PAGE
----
No strangers to the concept of concept albums, storied soft-proggers Camel added another staple to their conceptual canon (which included 1975’s Music Inspired By The Snow Goose, 1981’s Nude, and 1984’s Stationary Traveller) with Harbour Of Tears. Regarded by many long-term Camel connoisseurs, on its original release on January 15, 1996, as a welcome re-engagement with the band’s melodious and neo-symphonic first principles, the album represents an extended rumination on the emotive topic of 19th-century Irish famine immigrants heading to America, alluded to by a simple note on the rear sleeve: “Cóbh Harbour is a beautiful deep-water port in County Cork, Ireland. It was the last sight of Ireland for hundreds upon thousands of fractured families who departed her shores for fates unknown. They called it the Harbour Of Tears.”
Patently, the subject matter was of the utmost seriousness, inspired by familial recollections and revelations following the death of guitarist Andy Latimer’s father, Stan, in 1993. (Latimer’s grandmother was among those who set sail from Cóbh Harbour.) However, while the project exudes an entirely appropriate gravitas, it’s Camel’s “movie for the ears” approach, with evocative, scene-setting instrumental vignettes (ie, “Cóbh,” “Under The Moon” and “Generations”) bridging most tracks, that simultaneously brings a time and place to vivid life and serenely lays the ghosts to rest. Furthermore, as Latimer’s signature, thick-toned guitar leads are central to Camel’s appeal, faithful fans welcomed a personally significant catharsis that spurred the grieving guitarist into producing some of his most impassioned playing.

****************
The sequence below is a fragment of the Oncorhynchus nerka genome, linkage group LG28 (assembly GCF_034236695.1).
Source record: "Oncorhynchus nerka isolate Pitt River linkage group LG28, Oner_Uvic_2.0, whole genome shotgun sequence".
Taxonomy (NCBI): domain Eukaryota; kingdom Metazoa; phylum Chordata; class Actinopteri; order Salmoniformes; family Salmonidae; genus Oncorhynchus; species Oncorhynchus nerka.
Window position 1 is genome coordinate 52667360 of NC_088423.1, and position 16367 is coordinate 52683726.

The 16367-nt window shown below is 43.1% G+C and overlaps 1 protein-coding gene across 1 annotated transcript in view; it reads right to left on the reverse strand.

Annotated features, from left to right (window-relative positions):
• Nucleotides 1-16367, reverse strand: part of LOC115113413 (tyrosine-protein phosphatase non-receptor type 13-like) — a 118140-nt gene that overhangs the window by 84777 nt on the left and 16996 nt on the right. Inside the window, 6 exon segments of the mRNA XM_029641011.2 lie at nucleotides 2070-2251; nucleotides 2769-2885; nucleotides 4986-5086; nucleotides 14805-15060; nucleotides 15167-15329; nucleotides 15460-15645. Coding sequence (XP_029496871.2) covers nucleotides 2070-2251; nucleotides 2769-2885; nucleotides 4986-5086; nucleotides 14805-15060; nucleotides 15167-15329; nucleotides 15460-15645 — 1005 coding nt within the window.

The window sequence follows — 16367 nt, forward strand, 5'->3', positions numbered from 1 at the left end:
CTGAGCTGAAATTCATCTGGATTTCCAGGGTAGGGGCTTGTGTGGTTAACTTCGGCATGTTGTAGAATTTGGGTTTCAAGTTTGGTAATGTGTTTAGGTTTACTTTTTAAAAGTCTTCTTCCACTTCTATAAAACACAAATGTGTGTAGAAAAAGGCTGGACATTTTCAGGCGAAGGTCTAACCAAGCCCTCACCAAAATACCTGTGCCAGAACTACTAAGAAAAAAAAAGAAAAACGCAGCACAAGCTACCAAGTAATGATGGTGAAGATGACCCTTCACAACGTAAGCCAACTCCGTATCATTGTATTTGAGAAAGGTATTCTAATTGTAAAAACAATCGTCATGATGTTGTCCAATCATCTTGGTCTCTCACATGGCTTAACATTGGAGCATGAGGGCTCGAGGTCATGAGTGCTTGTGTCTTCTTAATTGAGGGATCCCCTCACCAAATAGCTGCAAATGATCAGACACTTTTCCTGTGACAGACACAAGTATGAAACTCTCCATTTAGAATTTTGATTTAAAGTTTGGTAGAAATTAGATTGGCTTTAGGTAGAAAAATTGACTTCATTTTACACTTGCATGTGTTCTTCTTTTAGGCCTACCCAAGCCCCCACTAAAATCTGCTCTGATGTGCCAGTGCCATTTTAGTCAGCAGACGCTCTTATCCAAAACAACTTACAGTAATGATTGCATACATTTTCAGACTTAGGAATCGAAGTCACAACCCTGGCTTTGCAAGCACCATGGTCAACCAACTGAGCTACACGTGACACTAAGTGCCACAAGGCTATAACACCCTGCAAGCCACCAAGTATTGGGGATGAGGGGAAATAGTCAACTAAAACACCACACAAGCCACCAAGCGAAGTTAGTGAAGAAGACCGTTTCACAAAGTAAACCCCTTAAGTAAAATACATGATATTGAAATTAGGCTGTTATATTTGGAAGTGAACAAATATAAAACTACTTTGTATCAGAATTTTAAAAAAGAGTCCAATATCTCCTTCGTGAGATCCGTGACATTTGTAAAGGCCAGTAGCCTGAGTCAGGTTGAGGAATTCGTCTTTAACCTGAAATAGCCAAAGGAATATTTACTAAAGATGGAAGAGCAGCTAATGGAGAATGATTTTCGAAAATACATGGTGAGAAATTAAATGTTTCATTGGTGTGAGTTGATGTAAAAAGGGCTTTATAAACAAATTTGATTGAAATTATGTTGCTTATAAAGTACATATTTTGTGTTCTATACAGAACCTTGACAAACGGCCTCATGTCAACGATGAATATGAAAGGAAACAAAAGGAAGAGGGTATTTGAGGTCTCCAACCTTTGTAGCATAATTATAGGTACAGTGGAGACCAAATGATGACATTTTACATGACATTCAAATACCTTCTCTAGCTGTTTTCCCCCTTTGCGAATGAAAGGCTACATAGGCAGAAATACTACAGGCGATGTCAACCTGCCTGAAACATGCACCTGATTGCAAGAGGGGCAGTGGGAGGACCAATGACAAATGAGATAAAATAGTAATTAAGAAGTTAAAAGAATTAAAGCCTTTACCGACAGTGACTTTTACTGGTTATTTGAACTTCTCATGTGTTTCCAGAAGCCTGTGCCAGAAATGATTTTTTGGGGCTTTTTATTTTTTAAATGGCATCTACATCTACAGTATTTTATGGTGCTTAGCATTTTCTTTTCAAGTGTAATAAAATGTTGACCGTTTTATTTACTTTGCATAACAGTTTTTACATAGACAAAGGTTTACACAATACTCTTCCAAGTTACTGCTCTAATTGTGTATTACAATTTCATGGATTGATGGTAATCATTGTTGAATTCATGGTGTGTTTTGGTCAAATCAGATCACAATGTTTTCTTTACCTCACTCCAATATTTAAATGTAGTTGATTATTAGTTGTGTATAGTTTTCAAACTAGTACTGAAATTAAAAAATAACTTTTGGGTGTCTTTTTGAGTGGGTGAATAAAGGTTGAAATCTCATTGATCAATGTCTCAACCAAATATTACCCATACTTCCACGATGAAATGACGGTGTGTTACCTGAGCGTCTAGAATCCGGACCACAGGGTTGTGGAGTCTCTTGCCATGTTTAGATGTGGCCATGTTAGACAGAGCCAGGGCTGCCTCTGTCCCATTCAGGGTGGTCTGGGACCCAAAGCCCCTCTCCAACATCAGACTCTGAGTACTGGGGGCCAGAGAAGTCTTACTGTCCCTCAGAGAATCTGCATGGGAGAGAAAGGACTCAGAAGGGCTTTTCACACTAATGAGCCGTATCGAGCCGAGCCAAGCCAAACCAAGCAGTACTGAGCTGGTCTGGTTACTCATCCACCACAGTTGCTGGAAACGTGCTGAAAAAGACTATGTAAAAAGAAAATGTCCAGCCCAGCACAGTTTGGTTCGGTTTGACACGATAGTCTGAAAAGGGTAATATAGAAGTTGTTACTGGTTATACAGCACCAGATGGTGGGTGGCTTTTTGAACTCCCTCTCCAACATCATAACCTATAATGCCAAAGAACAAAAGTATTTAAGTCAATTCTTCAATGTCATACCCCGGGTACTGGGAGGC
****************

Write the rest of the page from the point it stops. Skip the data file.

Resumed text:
By 1996, Latimer was the only original Camel member in the line-up, though bassist Colin Bass had been on hand since 1979, replaced during his early-80s sabbatical by Pilot/Alan Parsons Project bassist/vocalist David Paton. The latter was one of several notable guest musicians contributing to Harbour Of Tears, appearing on the sprightly “Send Home The Slates” alongside cellist Barry Phillips and a brace of violinists, Anita Stoneham and Karen Bentley. Vocalist Mae McKenna was also employed to memorable effect, essentially topping and tailing the album with the lambent, unaccompanied “Irish Air” (barring a bravely unadorned 15-minute coda of gently lapping waves).
It’s Latimer who deservedly grabs the garlands, though, with the extended, delirious lead lines of “Watching The Bobbins,” the intertwined slide guitar and tin whistle of “Running From Paradise,” and the elegiac, self-explanatory “The Hour Candle (A Song For My Father).”